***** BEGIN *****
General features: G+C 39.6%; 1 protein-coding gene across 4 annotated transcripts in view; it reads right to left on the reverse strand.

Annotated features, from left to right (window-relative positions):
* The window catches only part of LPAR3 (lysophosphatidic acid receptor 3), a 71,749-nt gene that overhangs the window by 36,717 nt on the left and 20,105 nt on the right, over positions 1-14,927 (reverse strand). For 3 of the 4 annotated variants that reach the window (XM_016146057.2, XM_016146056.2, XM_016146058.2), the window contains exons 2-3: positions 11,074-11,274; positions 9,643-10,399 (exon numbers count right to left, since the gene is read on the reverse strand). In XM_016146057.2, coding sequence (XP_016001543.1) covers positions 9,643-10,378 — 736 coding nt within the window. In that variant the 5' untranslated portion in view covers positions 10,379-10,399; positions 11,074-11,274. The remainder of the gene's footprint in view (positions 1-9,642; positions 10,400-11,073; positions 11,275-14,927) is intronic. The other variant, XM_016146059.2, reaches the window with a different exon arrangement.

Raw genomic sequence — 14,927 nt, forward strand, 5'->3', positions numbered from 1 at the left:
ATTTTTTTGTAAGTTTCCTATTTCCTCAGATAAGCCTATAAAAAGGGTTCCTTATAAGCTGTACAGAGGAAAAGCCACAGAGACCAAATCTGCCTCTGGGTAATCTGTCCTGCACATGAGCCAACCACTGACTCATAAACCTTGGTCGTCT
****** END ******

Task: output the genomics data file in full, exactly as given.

General features: G+C 39.6%; 1 protein-coding gene across 4 annotated transcripts in view; it reads right to left on the reverse strand.

Annotated features, from left to right (window-relative positions):
* The window catches only part of LPAR3 (lysophosphatidic acid receptor 3), a 71,749-nt gene that overhangs the window by 36,717 nt on the left and 20,105 nt on the right, over positions 1-14,927 (reverse strand). For 3 of the 4 annotated variants that reach the window (XM_016146057.2, XM_016146056.2, XM_016146058.2), the window contains exons 2-3: positions 11,074-11,274; positions 9,643-10,399 (exon numbers count right to left, since the gene is read on the reverse strand). In XM_016146057.2, coding sequence (XP_016001543.1) covers positions 9,643-10,378 — 736 coding nt within the window. In that variant the 5' untranslated portion in view covers positions 10,379-10,399; positions 11,074-11,274. The remainder of the gene's footprint in view (positions 1-9,642; positions 10,400-11,073; positions 11,275-14,927) is intronic. The other variant, XM_016146059.2, reaches the window with a different exon arrangement.

Raw genomic sequence — 14,927 nt, forward strand, 5'->3', positions numbered from 1 at the left:
ATTTTTTTGTAAGTTTCCTATTTCCTCAGATAAGCCTATAAAAAGGGTTCCTTATAAGCTGTACAGAGGAAAAGCCACAGAGACCAAATCTGCCTCTGGGTAATCTGTCCTGCACATGAGCCAACCACTGACTCATAAACCTTGGTCGTCT